By ROSALIND GRIFFITHS
A petition for a second ambulance for Shetland recently garnered more than 2,000 signatures and was presented on Monday to MSP Tavish Scott.
Mr Scott will hand to petition to the Scottish Ambulance Service in Edinburgh prior to the meeting of NHS Shetland next week, when plans for the future ambulance provision for Shetland Mainland will be revealed.
The petition, signed by around 15 per cent of the population of the Mainland, was organised by Ollaberry resident Malcolm Thomson and placed in shops, receiving a total of 2,190 signatures.
Mr Thomson became concerned about the lack of ambulance cover after several recent cases highlighted the problem – one when a hospital porter was sent to take a heart attack victim to hospital after two 999 calls, and another when a teenage driver had to wait for four hours when the single ambulance was busy.
As a disabled person himself with a spinal condition, Mr Thomson finds the current situation frightening.
He said: “When I am outside I need a walking stick. If I fall I would cause damage to my spine, and I wouldn’t want someone telling me to get myself to hospital. I would hope help would be available at the first phone call.
“It must be frightening for parents of a sick baby. Would they [the ambulance service] talk the mother or father through treatment during a fast car journey? Or how would anyone with a sick parent manage?”
Mr Thomson also wants control of ambulance dispatching to come back to Shetland, rather than be in the Highland area.
“How can anyone sitting hundreds of miles away know what Shetland is like, what the roads are like,” he said. “Shetland is not shrinking and as well as residents lots of visitors come here, so why is the service reducing?”
The petition is endorsed by Mr Scott, who said: “There is considerable need for an additional crew who would ensure a second ambulance could provide a better response time to needs across the isles and I hope they [the Scottish Ambulance Service] will agree.”
Mr Scott also called for de-centralisation of the dispatch service, especially for non-emergency work.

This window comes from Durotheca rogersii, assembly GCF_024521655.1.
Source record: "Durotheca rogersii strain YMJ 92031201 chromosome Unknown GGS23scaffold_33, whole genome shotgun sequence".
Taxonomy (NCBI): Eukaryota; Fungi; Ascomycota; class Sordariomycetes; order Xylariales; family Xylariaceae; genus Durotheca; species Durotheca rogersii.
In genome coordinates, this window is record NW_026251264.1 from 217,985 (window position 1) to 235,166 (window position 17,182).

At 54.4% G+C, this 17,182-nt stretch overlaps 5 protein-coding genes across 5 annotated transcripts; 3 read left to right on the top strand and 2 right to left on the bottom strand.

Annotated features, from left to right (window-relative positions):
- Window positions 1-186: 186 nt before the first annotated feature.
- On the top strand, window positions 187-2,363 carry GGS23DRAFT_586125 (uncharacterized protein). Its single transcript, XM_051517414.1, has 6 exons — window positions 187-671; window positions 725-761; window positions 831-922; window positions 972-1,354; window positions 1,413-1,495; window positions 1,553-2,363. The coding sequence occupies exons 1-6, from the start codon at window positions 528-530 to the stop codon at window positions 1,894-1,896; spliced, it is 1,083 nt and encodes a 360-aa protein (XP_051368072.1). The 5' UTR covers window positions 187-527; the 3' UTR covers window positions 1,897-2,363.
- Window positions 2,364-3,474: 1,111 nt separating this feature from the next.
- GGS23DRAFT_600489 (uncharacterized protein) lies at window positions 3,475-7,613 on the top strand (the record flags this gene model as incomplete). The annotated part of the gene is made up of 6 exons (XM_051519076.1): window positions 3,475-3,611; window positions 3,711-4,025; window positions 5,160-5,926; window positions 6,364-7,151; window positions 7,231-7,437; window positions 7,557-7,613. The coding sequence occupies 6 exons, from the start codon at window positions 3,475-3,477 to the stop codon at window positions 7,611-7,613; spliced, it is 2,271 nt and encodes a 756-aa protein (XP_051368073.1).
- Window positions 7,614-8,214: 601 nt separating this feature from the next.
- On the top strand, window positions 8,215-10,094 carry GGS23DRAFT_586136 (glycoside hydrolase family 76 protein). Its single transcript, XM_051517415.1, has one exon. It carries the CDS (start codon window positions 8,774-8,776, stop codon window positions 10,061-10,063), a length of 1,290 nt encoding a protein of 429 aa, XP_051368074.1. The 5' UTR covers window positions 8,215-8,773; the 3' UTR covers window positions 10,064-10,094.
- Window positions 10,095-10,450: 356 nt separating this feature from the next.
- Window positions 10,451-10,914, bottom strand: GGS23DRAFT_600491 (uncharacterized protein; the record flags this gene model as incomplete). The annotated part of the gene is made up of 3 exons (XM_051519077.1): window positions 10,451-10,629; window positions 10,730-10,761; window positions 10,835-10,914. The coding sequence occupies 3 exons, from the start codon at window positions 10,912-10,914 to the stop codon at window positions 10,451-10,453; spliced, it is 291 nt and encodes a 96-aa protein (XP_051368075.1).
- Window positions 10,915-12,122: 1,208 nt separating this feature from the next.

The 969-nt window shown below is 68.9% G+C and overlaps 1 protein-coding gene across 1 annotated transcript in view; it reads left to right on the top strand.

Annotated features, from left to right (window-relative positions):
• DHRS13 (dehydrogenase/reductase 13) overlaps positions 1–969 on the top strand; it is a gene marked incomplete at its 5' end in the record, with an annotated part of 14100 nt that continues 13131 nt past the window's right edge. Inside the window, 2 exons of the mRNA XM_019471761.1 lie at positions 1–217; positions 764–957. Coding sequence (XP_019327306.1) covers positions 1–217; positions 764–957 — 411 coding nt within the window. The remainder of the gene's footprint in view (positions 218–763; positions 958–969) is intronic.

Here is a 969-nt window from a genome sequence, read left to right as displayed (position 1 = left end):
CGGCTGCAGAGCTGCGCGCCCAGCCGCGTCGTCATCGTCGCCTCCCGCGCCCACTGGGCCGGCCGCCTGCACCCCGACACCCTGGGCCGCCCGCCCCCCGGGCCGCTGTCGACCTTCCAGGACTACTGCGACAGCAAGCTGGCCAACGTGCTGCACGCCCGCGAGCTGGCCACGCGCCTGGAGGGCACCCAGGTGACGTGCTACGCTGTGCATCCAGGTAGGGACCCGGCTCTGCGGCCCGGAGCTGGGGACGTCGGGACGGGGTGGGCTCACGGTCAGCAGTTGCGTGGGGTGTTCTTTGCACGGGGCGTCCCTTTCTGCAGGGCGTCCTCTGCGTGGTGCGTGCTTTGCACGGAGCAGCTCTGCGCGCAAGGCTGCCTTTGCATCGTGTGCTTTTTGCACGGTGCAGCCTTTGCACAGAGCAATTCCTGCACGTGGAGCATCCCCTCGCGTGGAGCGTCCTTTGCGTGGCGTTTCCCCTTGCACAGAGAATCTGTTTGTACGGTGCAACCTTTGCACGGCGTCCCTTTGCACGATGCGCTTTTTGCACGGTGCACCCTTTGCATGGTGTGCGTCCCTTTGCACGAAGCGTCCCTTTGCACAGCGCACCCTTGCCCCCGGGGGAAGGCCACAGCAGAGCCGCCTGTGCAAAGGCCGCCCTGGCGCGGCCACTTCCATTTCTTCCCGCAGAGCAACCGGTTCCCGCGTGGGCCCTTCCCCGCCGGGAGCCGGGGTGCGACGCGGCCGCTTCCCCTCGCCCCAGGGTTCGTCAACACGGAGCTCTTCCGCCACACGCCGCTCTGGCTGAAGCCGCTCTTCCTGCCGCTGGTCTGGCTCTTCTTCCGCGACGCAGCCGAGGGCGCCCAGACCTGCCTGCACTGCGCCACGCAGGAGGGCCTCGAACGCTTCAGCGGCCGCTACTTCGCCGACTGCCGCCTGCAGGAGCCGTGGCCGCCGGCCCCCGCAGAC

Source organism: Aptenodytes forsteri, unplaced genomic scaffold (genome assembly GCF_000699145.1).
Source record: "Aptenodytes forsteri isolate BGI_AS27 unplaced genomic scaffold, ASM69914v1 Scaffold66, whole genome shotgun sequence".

He said: “Centralisation of the control room in Inverness and Elgin hasn’t helped the smooth operation of services, and I can’t believe that a lot of standard transfer duties wouldn’t be more efficiently done from here.”
Shetland previously had two ambulances and a third one as a spare. The two ambulances worked during the day from Monday to Friday, with one ambulance on call during evenings and weekends. But in “service redesign” two years ago, provision was reduced to one ambulance equipped to A&E standards and two patient transport vehicles.
However a former member of the ambulance service said the previous model was no more satisfactory than the current “redesigned” service. Staff fatigue was a problem with only one vehicle on call all day and all night at weekends – he himself went off sick with stress and subsequently had his employment terminated.
The former employee is now calling for the Scottish Ambulance Service to increase staffing levels to have two fully-crewed vehicles providing a 24-hour service.
The ambulance service is to spend £25.5 million on new vehicles over the next three years and its chief executive will be in Shetland next week, when the future of provision will be revealed.
Meanwhile, two first responder schemes have now been started in Shetland for volunteer medics to enhance the ambulance service. They will be the first people on the scene after a 999 call and are trained to manage a patient in a life-threatening emergency in the vital first minutes before the ambulance arrives.